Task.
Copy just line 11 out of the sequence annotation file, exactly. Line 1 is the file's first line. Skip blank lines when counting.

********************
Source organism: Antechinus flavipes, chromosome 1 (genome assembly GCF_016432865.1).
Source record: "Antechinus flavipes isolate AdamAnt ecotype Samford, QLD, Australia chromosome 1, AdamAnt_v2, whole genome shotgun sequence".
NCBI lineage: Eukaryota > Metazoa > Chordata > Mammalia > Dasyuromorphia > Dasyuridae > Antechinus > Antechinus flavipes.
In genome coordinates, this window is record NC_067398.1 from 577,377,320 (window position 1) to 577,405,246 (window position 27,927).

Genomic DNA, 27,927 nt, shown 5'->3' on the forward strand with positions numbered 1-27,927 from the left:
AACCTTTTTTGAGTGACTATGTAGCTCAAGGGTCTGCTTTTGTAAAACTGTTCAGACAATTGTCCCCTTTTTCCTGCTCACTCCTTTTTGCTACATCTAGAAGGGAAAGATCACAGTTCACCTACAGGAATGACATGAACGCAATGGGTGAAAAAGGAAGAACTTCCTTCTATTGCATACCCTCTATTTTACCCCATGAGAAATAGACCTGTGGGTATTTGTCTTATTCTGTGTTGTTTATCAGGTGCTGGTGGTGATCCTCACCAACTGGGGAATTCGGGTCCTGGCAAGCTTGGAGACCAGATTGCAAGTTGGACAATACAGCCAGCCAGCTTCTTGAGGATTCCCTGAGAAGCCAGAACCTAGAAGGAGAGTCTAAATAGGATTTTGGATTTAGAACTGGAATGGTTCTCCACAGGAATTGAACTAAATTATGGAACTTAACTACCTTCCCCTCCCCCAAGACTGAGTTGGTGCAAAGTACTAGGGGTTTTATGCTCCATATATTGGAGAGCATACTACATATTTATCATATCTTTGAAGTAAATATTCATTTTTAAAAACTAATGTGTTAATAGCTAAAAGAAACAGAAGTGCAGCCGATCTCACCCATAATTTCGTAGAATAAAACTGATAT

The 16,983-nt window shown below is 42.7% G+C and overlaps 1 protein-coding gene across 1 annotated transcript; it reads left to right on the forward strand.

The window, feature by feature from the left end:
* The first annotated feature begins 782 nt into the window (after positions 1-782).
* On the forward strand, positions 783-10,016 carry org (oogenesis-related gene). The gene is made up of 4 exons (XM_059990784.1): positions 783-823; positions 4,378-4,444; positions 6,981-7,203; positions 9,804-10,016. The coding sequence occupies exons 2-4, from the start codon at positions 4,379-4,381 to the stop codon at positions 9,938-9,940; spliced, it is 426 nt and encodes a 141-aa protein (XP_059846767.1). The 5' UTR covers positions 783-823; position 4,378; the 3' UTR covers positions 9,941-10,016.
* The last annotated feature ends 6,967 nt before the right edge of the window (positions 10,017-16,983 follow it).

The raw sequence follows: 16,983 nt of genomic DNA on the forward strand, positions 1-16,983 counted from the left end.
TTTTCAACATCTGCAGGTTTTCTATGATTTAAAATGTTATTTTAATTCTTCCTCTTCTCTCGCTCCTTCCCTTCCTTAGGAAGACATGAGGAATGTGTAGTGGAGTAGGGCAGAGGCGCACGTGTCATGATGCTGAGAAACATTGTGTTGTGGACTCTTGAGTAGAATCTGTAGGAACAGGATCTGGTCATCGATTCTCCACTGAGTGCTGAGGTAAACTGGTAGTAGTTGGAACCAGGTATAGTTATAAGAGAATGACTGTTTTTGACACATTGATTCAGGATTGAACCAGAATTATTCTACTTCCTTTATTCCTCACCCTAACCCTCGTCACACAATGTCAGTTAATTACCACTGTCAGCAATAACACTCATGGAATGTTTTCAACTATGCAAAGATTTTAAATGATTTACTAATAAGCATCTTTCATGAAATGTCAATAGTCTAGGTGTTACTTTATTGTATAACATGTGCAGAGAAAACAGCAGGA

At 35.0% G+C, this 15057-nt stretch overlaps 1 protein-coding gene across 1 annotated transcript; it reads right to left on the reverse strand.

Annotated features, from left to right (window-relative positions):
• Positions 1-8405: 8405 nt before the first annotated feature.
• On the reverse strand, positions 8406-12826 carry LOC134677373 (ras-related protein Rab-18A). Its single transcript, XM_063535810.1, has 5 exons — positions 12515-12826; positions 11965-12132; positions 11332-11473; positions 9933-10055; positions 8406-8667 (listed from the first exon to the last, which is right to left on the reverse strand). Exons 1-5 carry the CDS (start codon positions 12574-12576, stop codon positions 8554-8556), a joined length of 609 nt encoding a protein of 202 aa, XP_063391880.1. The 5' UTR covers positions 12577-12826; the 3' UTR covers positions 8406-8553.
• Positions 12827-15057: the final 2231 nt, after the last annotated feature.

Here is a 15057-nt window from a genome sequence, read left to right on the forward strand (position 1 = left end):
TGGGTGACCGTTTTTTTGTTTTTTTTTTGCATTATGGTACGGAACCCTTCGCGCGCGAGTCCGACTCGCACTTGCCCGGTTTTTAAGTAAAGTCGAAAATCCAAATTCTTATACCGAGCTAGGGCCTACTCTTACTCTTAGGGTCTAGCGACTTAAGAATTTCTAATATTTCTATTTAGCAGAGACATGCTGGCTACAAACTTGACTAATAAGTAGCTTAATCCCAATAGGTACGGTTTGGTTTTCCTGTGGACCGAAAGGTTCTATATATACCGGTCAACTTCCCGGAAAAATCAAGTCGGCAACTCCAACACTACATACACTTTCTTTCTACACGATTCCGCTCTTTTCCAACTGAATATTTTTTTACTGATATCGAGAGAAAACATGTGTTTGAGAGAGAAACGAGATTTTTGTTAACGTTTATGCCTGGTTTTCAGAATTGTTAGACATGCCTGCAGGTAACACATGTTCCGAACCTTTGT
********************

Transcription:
* The last annotated feature ends 6,967 nt before the right edge of the window (positions 10,017-16,983 follow it).